I finally made it to my first Triple Crown horse race a few weeks ago, the Belmont Stakes, where I’ll Have Another did not have another. Since I chose the Europe life, I have yet to see the alleged spectacle my friends tell me is Preakmess (yes that is spelled correctly), or the old fashioned debacle that my roommates told me is Kentucky Derby.
Despite the epic stories, none of these compare to the crowning jewel of them all, Il Palio di Siena. I had the privilege of launching my summer 2011 vacation with one last Bus2alps trip to the Palio. Our crew of mainly University of South Florida and Texas students took over a prime location right in the middle of the main square and went nuts as this epic race, and spectacle whirled past us at a blistering pace. It was such an incredible experience that three weeks ago I found myself criticizing the anti-climactic allure of the Belmont Stakes. “If you want to see a real horse race, you all need to go to Siena.” Needless to say, the men in seersucker suits and women in giant floppy hats were not amused.
Il Palio is a special race because of its historical and cultural implications. The city of Siena is broken up into 16 contrade, or districts, all of which still have lasting territorial rivalries. Despite Siena being a city, it is the geographical size of a small town. Each contrade is at the most 10 square blocks. Now consider high school rivalries in a state that kind of cares about sports, like Texas. You absolutely despise the other 16 teams in your county. You hate them so much you will drive 2 hours just to spray paint your logo on their school and kidnap their mascot (human, animal, or stuffed).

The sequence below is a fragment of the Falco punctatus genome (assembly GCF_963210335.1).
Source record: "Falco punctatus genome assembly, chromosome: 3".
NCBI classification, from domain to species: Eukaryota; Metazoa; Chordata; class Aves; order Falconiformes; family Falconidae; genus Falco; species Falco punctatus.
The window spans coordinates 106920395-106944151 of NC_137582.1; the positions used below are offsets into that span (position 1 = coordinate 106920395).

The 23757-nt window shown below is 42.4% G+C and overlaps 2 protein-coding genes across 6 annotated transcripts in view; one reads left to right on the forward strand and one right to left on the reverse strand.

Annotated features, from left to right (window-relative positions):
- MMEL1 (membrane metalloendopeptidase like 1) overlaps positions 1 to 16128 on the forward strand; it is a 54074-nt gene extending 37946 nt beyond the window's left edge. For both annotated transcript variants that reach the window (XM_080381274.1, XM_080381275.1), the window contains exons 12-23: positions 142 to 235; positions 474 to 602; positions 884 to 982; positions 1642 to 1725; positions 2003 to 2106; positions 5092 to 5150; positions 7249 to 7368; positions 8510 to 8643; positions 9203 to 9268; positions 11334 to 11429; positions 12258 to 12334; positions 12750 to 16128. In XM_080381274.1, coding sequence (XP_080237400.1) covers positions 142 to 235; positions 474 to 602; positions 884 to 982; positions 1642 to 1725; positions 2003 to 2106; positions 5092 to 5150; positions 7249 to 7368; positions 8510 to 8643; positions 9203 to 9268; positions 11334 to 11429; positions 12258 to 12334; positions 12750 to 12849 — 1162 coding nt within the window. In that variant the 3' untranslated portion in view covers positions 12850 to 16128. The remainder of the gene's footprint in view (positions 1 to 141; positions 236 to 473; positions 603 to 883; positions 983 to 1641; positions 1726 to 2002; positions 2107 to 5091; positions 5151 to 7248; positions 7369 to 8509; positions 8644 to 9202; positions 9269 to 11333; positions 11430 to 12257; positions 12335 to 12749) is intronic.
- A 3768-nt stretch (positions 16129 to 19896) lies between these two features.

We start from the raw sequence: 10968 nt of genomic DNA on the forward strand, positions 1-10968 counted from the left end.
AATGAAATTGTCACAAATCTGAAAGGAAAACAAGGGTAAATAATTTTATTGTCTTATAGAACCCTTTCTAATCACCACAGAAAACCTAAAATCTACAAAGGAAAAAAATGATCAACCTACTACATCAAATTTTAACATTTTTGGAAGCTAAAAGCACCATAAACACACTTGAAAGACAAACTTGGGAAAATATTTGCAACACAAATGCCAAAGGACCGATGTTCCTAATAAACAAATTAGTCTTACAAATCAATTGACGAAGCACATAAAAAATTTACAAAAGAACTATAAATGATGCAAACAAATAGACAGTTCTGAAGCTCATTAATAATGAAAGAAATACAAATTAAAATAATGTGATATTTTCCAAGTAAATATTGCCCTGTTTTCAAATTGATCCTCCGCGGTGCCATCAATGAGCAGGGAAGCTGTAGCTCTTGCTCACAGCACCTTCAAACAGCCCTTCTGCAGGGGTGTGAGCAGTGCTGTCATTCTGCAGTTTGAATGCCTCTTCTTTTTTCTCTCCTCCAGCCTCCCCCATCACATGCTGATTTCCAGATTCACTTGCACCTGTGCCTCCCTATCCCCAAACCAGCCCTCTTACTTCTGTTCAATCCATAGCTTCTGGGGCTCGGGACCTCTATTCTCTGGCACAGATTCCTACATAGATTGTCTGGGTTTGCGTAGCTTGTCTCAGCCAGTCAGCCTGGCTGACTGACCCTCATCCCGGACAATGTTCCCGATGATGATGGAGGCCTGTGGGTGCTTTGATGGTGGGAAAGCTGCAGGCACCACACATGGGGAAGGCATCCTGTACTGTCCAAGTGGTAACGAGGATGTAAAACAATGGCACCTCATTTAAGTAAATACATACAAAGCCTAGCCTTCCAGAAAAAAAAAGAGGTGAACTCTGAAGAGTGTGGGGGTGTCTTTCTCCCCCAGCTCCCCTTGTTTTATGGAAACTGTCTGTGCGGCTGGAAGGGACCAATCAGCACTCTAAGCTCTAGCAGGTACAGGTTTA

Now imagine that school spirit magnified. You grow up in your contrada, you do not marry or befriend anyone outside of your contrada, and you live the rest of your life in your 10 block radius. Imagine that your bitter rivals live a five minute walk from you home. Then imagine that once a year there is a horse race held in the main square of your city, which is not circular, has uphill sections, and has no rules. Jockeys are fully grown men who ride bareback in medieval attire, and are allowed to do anything it takes to win. The winner brings home Siena’s most coveted prize; pride. That is Il Palio di Siena.
Grown men and women cry inconsolably. Elderly women give out jugs of wine to anyone looking for celebration. If you thought people in Boston were happy when the Red Sox finally won the World Series, you did not see the tearful joy of middle-aged families who last year finally won for the first time in their lives.
This is the most important moment the Sienese residents years, and for some lucky winners, their lives. That is why, no matter how close someone gets to completing the Triple Crown, I would opt to fly to Siena for Il Palio, then to take a train to Belmont.
Il Palio di Siena occurs twice a summer, in early July and the middle of August. Accommodation is expensive and must be booked far in advance. Most people opt to take a day trip from Florence. Bus2alps operates a day trip to Siena for the July event. To find out more details click here.